Part 7 – I Die Daily

Seven

gait belt and non slip socks
Gait belt and non-skid socks… the tools of the trade for stroke survivors

Gait belts, yellow non-skid socks and a walker… the tools of the trade for stroke patients in rehab. The gait belt was worn around the middle and was an assist to those working with patients. It wasn’t so much to keep a patient from falling, but rather if they did fall the nurses, aides, and therapists were trained in how to use the belt to help a patient to the floor without getting hurt. Any time you were up and about, you had a gait belt around you. The walker is self-explanatory. The yellow socks were the latest fashion in rehab. Everyone had a pair. There was one man up there who was a cowboy and former rodeo rider. Kinda funny seeing such a manly man working out in the gym in shorts and bright yellow socks. Lol. A far cry from cowboy boots. I’m sure he wasn’t too thrilled. I still smile when I think of it.

I didn’t really get to know many of the other patients except from a distance. However, there was one lady that I took many meals with in the dining area. She was in her mid-80’s. We talked about many things. A sweet soul that wasn’t sure how she was going to care for her disabled son now that she’d had a stroke. I couldn’t help but take her hand, and tell her I’d pray for her. I don’t know whatever happened to her. I miss her.

In Rehab, all patients had approx three hours a day. 45 minutes each of speech, occupational, and physical therapy. Even though it would seem like it should be the easiest, speech was the hardest. It worked my brain more than the others and left me drained and exhausted. My therapist was a believer and we had some good spiritual conversations and sang hymns together as speech practice. Occupational therapy was all about learning how to take a shower and get dressed by myself and brush my teeth, and so on. My therapist was the happy, cheerful type and I enjoyed seeing her each day. I had three different ones for physical therapy, each one taking me farther in progression.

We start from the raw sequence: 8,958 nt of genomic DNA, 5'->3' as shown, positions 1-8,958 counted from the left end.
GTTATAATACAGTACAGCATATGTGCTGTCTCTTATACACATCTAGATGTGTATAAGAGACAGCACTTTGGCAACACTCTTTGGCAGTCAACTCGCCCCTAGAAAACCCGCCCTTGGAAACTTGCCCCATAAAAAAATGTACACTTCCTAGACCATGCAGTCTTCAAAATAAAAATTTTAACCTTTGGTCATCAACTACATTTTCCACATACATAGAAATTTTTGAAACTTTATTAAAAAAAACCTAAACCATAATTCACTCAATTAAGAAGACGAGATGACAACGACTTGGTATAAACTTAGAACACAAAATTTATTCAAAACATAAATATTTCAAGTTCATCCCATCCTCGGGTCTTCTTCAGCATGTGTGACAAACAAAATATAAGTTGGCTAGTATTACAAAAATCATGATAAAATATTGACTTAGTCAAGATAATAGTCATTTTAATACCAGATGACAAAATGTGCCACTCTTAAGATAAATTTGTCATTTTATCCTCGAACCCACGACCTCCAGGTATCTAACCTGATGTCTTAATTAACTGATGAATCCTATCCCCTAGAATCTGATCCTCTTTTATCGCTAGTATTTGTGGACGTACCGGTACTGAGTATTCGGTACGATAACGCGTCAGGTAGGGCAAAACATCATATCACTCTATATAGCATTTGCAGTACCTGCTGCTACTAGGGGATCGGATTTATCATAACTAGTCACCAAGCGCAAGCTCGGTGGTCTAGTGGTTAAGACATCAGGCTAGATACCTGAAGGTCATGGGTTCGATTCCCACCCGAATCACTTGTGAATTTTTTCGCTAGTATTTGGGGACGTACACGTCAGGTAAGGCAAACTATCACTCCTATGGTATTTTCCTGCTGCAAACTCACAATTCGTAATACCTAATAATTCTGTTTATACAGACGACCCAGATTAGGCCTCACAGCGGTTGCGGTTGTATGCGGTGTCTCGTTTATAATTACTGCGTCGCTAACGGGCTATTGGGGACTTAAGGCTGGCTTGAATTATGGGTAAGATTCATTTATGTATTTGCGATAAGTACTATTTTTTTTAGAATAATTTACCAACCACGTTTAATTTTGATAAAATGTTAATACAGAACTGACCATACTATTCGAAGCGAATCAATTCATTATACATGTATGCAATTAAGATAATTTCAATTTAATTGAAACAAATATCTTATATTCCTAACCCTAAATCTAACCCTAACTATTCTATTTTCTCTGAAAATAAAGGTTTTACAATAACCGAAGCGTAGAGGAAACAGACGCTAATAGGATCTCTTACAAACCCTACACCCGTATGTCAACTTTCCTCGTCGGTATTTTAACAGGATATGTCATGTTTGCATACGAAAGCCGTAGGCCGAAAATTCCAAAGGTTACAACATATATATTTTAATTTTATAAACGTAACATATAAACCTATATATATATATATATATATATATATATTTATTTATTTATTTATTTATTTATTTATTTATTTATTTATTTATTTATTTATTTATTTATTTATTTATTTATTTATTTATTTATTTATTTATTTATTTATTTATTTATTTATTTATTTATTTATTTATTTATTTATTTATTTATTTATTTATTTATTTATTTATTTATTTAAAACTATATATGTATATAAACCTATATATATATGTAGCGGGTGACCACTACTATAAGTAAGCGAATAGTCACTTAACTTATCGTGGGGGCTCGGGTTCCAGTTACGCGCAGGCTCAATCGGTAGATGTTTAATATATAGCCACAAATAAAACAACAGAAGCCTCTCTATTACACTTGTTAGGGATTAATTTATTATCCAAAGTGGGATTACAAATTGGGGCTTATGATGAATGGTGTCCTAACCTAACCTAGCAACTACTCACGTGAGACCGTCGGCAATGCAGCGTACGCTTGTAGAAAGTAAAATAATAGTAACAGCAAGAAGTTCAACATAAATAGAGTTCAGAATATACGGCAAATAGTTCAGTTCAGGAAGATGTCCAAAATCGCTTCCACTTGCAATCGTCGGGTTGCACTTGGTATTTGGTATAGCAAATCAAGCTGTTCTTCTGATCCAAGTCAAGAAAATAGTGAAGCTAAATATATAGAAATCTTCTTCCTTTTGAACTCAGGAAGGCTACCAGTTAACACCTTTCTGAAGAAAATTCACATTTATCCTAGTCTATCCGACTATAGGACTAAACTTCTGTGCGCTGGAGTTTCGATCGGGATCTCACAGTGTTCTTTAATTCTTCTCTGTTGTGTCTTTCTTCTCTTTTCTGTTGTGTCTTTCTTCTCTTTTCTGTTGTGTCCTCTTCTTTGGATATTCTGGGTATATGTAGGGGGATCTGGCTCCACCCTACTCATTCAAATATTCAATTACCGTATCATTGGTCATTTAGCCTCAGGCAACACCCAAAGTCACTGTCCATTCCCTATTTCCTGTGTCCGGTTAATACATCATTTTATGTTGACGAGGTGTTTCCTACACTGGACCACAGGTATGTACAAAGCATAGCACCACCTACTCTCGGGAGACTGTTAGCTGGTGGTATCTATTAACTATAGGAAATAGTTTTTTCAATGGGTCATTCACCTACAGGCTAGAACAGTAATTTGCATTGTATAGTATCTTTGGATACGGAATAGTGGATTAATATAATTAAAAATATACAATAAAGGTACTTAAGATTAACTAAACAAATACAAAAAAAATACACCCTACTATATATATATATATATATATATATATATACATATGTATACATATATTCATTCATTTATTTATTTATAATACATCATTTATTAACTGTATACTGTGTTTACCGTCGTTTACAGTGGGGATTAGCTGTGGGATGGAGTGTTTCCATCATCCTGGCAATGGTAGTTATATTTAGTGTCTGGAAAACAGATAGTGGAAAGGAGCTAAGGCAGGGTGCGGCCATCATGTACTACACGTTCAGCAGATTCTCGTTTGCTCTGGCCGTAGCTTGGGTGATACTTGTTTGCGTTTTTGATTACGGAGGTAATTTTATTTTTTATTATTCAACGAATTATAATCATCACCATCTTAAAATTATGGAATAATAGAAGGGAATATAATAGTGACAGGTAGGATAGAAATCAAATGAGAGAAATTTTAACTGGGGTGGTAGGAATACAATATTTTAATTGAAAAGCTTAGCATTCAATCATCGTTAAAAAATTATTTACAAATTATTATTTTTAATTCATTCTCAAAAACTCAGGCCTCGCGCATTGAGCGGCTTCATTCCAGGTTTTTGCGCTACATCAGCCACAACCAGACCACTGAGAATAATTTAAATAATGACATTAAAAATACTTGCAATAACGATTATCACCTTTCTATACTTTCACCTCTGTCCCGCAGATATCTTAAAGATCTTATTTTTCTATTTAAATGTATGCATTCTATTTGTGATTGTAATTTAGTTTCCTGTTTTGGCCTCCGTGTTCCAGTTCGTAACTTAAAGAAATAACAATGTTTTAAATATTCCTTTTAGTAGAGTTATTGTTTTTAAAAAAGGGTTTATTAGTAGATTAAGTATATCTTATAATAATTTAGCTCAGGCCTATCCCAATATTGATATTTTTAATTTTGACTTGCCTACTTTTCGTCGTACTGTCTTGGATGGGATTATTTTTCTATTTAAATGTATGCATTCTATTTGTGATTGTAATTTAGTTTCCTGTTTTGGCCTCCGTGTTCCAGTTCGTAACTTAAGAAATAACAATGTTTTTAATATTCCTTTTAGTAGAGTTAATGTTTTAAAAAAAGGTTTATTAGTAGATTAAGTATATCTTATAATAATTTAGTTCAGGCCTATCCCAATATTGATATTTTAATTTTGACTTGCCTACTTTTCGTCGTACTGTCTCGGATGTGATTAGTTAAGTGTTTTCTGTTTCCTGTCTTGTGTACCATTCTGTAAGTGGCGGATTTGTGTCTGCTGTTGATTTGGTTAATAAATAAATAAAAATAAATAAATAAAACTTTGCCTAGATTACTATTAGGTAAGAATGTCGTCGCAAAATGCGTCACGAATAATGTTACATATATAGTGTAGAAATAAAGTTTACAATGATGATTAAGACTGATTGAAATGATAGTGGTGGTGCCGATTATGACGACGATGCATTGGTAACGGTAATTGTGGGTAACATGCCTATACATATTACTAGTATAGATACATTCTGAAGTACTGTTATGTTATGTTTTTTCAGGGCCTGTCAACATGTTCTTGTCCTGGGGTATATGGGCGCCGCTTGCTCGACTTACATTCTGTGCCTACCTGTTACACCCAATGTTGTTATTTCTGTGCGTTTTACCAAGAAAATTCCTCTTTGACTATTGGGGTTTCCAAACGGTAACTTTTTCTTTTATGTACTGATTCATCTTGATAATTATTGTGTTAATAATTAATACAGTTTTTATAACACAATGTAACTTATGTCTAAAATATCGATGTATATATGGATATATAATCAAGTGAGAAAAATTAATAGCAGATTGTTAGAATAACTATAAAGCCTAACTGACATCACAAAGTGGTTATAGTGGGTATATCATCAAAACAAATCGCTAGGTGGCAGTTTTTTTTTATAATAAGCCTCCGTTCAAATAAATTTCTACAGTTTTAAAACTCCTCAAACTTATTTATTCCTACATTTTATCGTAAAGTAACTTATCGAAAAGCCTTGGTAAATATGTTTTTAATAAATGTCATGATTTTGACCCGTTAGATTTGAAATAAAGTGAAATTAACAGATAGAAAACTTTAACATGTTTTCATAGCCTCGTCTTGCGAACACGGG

God kept taking me back to the verse “I die daily”. Oh my, how it was true. There wasn’t anything at all the way I wanted it, and I just had to die to that, surrender it and give it up… or go crazy. I needed help with everything. Showers. Getting dressed. Getting out of bed. Bathroom. While I was there I started my period and the blood thinners made me flood. It was a nightmare. There was no room for modesty. No place for being independent. No taking care of myself. No place for hiding my imperfections and problems. I truly died daily.

Jesus walked me through in every bit of death.

Go to Part 8

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